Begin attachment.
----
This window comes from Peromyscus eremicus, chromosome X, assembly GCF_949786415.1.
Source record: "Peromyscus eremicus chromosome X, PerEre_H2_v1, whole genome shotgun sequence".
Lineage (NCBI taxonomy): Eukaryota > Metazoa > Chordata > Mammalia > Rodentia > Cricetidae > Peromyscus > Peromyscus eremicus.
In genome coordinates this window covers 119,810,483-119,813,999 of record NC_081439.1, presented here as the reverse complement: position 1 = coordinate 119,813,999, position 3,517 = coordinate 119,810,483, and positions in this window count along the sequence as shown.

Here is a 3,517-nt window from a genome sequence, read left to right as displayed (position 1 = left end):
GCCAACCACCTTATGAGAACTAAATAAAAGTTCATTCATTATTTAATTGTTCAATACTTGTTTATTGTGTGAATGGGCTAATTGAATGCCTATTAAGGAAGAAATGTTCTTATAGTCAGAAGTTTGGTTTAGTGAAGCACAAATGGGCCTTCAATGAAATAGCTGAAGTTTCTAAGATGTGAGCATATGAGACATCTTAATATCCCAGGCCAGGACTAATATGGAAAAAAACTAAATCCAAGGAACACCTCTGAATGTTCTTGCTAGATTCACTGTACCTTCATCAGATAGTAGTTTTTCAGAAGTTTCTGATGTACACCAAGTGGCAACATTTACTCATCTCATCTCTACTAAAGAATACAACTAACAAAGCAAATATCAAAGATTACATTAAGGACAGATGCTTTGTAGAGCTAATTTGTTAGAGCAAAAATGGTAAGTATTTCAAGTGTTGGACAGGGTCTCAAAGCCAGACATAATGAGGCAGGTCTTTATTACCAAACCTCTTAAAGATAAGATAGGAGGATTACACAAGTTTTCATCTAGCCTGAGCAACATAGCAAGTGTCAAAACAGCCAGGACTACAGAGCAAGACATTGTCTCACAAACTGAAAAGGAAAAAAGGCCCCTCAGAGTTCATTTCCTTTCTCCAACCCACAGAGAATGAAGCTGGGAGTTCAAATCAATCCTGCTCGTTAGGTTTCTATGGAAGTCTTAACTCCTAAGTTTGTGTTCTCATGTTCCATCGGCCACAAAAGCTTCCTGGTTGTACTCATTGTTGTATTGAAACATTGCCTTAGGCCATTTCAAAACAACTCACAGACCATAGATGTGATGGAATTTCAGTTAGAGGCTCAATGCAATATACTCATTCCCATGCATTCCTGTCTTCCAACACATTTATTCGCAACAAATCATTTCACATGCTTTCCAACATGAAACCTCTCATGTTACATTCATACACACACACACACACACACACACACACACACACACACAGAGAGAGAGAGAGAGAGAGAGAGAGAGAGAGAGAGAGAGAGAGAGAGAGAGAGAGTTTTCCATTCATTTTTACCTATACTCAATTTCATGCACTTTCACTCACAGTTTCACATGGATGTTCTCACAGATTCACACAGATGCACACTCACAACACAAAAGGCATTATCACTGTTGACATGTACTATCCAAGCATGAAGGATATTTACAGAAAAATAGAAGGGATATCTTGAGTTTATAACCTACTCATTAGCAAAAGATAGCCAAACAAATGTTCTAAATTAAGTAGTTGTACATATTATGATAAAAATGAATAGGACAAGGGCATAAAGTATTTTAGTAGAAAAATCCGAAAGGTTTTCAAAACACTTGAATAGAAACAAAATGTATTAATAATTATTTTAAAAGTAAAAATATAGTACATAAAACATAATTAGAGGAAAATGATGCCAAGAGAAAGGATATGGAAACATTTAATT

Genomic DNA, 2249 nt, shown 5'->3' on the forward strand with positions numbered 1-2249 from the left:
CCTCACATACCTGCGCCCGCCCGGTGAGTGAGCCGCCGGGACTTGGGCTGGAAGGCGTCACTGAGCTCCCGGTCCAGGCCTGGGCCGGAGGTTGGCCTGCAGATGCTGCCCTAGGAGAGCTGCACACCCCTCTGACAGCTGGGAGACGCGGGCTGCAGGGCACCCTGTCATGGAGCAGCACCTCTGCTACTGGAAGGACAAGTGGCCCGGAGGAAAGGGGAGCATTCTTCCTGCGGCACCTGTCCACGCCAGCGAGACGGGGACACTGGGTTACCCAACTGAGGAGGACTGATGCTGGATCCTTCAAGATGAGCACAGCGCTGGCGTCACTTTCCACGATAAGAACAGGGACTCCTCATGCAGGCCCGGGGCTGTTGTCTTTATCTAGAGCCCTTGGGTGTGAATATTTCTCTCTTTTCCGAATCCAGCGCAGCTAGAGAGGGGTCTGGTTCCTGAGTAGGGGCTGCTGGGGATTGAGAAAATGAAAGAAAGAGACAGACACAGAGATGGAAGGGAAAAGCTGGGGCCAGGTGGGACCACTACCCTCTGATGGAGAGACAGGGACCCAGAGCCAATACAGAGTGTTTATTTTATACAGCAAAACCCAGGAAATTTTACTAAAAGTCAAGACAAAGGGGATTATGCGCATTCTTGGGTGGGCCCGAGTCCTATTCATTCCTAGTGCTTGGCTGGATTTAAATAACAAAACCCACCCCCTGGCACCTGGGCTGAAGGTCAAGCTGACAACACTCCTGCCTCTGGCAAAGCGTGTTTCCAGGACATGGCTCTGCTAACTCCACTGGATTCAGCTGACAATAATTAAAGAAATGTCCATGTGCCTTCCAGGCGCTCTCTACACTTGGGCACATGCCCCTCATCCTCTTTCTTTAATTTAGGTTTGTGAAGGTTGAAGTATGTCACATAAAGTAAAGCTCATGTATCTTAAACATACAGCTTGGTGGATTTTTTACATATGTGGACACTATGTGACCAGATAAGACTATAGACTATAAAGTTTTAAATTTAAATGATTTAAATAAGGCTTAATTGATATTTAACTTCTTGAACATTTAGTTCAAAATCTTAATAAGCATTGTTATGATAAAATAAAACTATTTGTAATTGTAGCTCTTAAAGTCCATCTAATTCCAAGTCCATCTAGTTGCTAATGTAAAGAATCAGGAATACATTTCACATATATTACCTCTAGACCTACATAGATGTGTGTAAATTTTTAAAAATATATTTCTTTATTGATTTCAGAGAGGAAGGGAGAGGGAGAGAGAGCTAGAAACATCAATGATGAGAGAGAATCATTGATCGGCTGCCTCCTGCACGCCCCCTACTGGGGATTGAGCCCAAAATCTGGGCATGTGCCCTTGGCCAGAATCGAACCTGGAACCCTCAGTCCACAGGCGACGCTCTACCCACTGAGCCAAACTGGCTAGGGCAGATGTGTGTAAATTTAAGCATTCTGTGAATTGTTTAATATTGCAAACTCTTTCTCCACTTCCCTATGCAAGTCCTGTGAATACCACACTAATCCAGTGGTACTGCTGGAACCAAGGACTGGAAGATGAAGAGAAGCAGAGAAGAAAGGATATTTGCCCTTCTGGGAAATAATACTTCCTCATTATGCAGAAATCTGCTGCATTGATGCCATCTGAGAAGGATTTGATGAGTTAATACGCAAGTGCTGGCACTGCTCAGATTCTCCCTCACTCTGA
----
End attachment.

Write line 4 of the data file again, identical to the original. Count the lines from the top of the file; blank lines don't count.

In genome coordinates this window covers 119,810,483-119,813,999 of record NC_081439.1, presented here as the reverse complement: position 1 = coordinate 119,813,999, position 3,517 = coordinate 119,810,483, and positions in this window count along the sequence as shown.